Hep-b is a disease that can be protected against.  The best means of protection is by receiving the vaccination against it.  This offers long-term protection.  As in any sexual situation, it is always best to be as careful as possible and in this case a condom will greatly lower the risk of spreading the disease.

So, to sum up, herpes is associated with genital sores, is generally not fatal, and can never be cured.  Hepatitis B has few outward symptoms, can be fatal if not monitored, and can only be cured by the body’s natural virus-fighting processes.  So, if you’re worried at all about either of these diseases, please visit a doctor who can make sure that your issues are carefully dealt with.  Your and your sexual partner’s health rely on it.

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Syphilis

Syphilis–we have all heard of it and are probably all vaguely afraid of it.  But what is it?  What does it do?  How does it spread and can it be cured?  Let’s find out.

The word “syphilis” comes from the 1530 poem titled Syphilis sive morbus gallicus (“Syphilis or the French Disease”).  In the poem, the supposed first sufferer of syphilis was named Syphilus.  Both “syphilis” and the “French disease” were names given to the illness when it first showed up in Europe at the very end of the fifteenth century.  The ultimate biological origins of the disease are debated.  Throughout the middle ages, syphilis was treated with applications of mercury.  By the start of the twentieth century, somewhat more effective treatments were being used.  It was not until the mid-twentieth century with the rise of penicillin and other antibiotics that syphilis could be cured.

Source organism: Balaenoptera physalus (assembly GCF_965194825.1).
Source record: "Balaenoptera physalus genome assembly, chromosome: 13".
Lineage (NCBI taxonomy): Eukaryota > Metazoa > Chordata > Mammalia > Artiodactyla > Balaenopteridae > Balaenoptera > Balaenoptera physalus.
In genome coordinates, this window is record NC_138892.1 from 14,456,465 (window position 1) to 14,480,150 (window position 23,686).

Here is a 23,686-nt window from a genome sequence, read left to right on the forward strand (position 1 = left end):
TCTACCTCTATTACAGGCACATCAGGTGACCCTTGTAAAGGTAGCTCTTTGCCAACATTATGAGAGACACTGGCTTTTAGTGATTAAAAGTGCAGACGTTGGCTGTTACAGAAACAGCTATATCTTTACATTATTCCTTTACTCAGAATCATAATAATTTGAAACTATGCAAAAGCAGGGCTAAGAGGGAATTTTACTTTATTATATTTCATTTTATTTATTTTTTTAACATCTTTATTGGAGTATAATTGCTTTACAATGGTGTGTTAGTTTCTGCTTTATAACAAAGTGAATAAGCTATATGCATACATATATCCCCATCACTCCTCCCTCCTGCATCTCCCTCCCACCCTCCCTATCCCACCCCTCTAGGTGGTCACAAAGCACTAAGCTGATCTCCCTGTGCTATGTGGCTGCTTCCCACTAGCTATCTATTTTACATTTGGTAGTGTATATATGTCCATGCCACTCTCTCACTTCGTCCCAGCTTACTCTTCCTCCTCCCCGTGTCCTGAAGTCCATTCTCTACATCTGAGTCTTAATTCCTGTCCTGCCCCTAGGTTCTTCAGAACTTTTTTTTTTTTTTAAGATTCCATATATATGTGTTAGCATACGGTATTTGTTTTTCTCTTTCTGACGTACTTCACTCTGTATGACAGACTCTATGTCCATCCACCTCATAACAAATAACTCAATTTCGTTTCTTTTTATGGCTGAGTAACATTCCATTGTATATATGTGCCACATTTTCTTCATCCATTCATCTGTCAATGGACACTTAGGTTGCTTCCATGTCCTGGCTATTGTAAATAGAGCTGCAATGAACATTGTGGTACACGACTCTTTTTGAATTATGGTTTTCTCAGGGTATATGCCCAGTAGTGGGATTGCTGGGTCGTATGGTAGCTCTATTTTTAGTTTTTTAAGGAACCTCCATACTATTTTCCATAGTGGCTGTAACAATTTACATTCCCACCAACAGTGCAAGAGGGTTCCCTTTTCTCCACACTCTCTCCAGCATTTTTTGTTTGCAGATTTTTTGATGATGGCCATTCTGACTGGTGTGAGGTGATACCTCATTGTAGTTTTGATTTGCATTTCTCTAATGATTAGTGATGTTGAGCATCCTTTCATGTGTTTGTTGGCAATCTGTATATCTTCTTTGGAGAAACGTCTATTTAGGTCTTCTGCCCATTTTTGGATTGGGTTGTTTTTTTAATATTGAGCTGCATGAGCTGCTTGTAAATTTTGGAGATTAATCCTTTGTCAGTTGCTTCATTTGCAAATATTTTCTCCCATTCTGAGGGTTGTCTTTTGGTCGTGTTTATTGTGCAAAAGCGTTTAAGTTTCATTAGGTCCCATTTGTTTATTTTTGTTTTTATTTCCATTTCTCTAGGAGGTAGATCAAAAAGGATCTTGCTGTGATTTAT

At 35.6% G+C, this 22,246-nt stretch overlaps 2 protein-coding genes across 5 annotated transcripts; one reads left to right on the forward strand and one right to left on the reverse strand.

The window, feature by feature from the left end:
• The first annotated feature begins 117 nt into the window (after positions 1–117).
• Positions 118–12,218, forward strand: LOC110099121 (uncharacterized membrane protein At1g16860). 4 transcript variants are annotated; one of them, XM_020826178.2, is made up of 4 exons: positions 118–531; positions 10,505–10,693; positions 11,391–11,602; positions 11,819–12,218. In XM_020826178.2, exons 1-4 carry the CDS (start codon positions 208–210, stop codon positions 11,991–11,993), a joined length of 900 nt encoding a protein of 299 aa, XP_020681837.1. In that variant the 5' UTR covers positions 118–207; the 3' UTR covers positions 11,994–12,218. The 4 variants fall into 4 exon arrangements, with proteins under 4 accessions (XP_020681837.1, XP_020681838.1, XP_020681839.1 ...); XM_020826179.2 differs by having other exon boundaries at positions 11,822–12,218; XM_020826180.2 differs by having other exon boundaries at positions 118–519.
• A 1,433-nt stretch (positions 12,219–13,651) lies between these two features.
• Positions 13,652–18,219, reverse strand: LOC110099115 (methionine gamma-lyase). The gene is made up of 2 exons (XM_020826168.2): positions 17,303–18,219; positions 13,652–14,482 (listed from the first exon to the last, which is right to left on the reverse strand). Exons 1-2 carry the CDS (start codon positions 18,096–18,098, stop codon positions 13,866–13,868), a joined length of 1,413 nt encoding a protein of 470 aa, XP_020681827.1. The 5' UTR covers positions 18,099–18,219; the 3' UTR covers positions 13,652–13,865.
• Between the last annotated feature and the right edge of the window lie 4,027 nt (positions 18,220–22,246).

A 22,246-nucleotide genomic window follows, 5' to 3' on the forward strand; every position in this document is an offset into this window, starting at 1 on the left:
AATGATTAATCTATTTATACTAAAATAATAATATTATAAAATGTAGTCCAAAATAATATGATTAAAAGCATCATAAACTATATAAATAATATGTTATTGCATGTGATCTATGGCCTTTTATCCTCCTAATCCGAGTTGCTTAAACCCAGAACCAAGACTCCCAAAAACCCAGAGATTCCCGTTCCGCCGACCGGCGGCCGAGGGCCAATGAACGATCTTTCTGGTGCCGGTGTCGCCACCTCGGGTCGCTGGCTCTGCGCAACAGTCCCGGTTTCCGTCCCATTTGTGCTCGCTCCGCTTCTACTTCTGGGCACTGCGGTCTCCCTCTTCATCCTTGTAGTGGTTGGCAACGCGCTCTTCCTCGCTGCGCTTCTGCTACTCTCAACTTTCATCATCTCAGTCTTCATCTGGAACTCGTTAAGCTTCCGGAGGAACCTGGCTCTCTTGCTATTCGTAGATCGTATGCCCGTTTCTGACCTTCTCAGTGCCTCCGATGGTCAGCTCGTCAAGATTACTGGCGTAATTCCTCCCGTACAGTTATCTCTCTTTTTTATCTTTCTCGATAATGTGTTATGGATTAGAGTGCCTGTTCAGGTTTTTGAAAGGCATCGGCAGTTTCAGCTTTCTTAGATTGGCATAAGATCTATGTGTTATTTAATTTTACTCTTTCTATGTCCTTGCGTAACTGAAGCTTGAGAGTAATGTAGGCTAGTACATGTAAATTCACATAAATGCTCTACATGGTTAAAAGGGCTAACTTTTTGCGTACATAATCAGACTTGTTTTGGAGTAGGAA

Syphilis is caused by a spiral-shaped bacteria called Treponema pallidum. There are two main types of syphilis:  transmitted (that which is passed sexually) and congenital (that which is passed from a pregnant woman to her fetus).  Congenital is the most dangerous and is a leading cause of infant mortality in much of the world.  Transmitted is the most common type of syphilis and goes through four phases.

Phase one:  Primary.  This is the phase immediately after the syphilis as been communicated.  The first phase of syphilis is when it is most likely to be spread because there are open chancres (said like ‘shank-er’), but it can be spread any time.  These are responsible for spreading the disease, though simply covering the chancre(s), with a condom for instance, is not enough to stop transmission totally.  Chancres may appear in the newly infected person within anywhere from a week to several months after the transmission.  There is usually just one sore in the area of the genitals (or mouth, if sex was oral), though there are sometimes more and they usually remain for 1-2 months.  The spot may appear in a normally unviewed location.  In this case, syphilis may continue to the second phase before it is detected and treated.  Generally, the sooner it is detected, the more easily it can be treated.